More than 900 people experience TEDxDayton

Diverse speakers and performances that touched on everything from translational leadership to the color of music were featured in the inaugural TEDxDayton, an event designed to spread ideas and inspiration.

More than 30 speakers and performers took the stage at the Victoria Theatre on Nov. 15 for Dayton’s version of TED Talks, captivating an audience of more than 900—a third of whom were area college students.

Senior Wright State English major Abbie Funk said her favorite speaker was Jay Martinez, a spoken-word artist.

“His poetry was moving and could be easily connected with,” Funk said. “I loved the whole event, though—TEDxDayton was a great way to network and meet new people. It was amazing to see how the event came together from all the hard work of local volunteers.”

More than 200 people volunteered an estimated 10,000 hours to plan and execute TEDxDayton. Tickets sold out three weeks before the event.

Event co-chair Sean Creighton said TEDxDayton’s theme of “infuse and inspire” was chosen because each speaker vigorously sought to infuse the audience with insightful knowledge and to inspire the audience to act on what was learned. The theme came from expanding upon the TED Talks mantra of promoting “ideas worth spreading.”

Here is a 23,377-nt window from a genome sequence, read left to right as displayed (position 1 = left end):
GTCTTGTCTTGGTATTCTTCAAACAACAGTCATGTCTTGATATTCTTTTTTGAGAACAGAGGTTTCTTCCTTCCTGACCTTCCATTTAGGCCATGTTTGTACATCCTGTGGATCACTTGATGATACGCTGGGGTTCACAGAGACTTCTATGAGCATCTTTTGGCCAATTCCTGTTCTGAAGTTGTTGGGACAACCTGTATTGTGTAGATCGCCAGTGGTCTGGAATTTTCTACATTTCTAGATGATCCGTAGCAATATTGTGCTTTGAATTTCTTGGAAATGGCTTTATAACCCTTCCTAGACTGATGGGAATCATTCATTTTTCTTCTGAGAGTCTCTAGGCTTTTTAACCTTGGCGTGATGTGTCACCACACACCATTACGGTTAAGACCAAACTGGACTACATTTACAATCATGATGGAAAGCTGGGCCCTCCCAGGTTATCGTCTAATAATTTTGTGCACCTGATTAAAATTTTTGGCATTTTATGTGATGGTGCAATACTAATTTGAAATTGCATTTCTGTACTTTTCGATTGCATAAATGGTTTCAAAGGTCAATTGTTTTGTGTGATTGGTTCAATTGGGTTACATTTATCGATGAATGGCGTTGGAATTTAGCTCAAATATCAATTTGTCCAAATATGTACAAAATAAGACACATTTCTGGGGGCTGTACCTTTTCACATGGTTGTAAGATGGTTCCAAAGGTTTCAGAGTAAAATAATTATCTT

“It’s been so exciting to experience this community’s overwhelming support for TEDxDayton,” said Creighton. “Dayton is a community full of passionate, inspired and engaged people, of dreamers and doers in the world. The way this community has embraced TEDxDayton really illustrates this.”

Among the speakers were Nathan Klingbeil, dean of the Wright State College of Engineering and Computer Science; neuroscientist Michael Weisend, a senior research scientist at the Wright State Research Institute; Shu Schiller, an associate professor at Wright State’s Raj Soin College of Business; Judith Ezekiel, Wright State professor in residence of women’s studies; and Todd Dewett, former Robert J. Kegerreis Distinguished Professor of Teaching at Wright State’s Raj Soin College of Business.

Several Wright State alumna also spoke and performed—Sharon Rab, who obtained her master’s degree in education at Wright State and is founder of the Dayton Literary Peace Prize; pianist Steffin Johnson, who obtained his bachelor’s degree in music from Wright State; and professor and poet Jeneen Furaha Henry-Jones, who obtained her master’s degree in English from Wright State.

“My talk’s purpose was to show how peace is possible through literature,” said Rab. “I’ve taught English for a number of years and I’ve seen how people can truly be changed by literature. So I hope my talk inspired people to read.”

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